Review: ‘From Zero to Sixty’ by Kat Tretina
Start From Scratch and Build a Full-Time Writing Career
Money talks, bullshit walks. Kat Tretina is the real fucking deal.
A professional freelance writer, based in the US, Kat has been writing for a living since 2009.
Her impressive portfolio includes USA Today, Business Insider, Forbes, The Huffington Post, The Penny Hoarder and Money.
In other words: she knows whereof she speaks.
If you want to know how to build a career as a freelance writer then who better to learn from than someone who has done just that?
Much better than, say, someone who just makes money off the back of peddling iffy information products on the subject.
Kat’s book is a short primer on how to build a freelance writing career from scratch.
It’s only about 30 pages long but covers more ground than your average how-to guide and takes you through the whole process.
You can see this just from the table of contents:
- So you want to be a writer
- Finding your niche
- Building a portfolio from scratch
- Building an online presence
- Pitching new clients
- What about job boards?
- Setting rates
- Balancing full-time jobs and side-gigs
- 50 sites that pay for guest posts
- Useful tools and resources
Get to work!
Definitely a how-to more than a why-to — but, seriously, who needs more reasons to want to go freelance than being able to work sat at home in your underwear.
It covers all the basics and practicalities like how to set up shop, set your rates, pitch your first client, cover your ass with a good contract, and make sure you get paid.
Dollar bills ya’ll.
It also makes you work through a number of exercises designed to make you do the thinking required to develop a sensible game plan.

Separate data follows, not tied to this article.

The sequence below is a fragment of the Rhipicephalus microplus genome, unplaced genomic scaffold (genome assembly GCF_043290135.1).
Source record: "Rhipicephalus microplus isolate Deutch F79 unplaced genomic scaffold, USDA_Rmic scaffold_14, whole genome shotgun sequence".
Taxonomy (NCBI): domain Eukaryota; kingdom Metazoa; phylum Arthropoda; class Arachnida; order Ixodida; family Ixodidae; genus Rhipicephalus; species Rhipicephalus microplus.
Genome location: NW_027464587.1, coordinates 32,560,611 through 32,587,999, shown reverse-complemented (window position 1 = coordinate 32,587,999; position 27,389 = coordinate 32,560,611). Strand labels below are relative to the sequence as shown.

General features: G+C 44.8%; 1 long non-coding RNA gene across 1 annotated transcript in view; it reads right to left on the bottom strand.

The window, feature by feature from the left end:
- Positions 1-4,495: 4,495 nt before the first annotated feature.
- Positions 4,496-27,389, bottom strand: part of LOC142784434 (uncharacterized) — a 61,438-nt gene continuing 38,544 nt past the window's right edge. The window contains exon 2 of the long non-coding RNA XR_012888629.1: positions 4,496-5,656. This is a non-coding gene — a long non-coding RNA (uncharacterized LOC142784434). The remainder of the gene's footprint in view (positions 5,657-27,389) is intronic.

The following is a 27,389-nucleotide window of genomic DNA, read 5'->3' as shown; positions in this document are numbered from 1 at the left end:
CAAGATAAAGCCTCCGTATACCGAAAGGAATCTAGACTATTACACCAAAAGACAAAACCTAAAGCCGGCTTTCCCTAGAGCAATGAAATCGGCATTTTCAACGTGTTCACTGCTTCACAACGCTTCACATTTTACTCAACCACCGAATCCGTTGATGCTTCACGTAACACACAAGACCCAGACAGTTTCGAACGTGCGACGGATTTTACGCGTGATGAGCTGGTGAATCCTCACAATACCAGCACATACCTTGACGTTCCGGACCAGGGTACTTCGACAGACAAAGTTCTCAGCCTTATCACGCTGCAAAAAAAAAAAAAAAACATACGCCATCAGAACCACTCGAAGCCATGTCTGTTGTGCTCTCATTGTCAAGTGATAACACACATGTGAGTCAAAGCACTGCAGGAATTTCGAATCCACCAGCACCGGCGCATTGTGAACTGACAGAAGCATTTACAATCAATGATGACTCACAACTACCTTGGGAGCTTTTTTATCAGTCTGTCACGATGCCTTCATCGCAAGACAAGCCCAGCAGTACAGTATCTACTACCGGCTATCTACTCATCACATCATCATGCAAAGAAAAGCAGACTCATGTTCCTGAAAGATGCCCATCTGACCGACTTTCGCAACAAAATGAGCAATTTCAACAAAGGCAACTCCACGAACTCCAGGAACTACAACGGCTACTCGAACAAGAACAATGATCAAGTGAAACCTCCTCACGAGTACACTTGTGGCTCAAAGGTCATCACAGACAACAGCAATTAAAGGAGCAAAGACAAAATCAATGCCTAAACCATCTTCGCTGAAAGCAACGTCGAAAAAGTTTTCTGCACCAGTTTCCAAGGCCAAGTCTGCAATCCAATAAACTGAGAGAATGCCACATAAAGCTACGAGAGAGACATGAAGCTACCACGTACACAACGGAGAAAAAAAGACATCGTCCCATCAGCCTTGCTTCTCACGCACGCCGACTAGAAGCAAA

This isn’t as daunting as it sounds. It’s all about taking baby steps. Read the book, do the exercises, and you’ll be up and running in short order.
I found the exercises around finding your niche (that’s neesh, not nitch, I’m British!) the most helpful.
They basically made me realise that I don’t have one, yet, but that there were several obvious contenders that could be profitable as well as fun to write.
Kat’s writing style is friendly, professional and positive but she doesn’t suffer fools gladly. This is perfect as the book puts you in the frame of mind you need to succeed as a freelance writer.
There is some of the bog standard advice about the importance of having your own website etc, and promoting your work via social media, but the main focus is on getting on with the work.
The book also includes templates for client pitches and contracts, links to further resources and (last but not least) a list of 60 sites that pay $50 or more for contributions.
The list wasn’t as much use to me (being in the US etc) but it was still worth a look just to see the sort of opportunities that are out there.
Disclaimer: In the interests of full disclosure I should probably say that I’ve known Kat on Twitter for many years now.
I consider her a Twitter friend (insofar as you can call anyone a friend that you haven’t met in real life) and gleefully endorse her work.
She’s smart, funny, and writes like a boss.
(I get into trouble for calling people my imaginary friends. They frown upon that. Apparently.)
Kat was kind enough to give me a copy of her book but only after I pestered the life out of her about it.
I’m not blowing smoke up anyone’s ass when I say that it’s good, and I’m not being mealy-mouthed when I say that it’s short, this is just my honest, unguarded and unasked for opinion of the book.
It gave me a short, sharp kick up the arse when I needed one — which is often — and made me want to go freelance again.
If you love writing, and are tempted to go freelance, then this is a great place to start.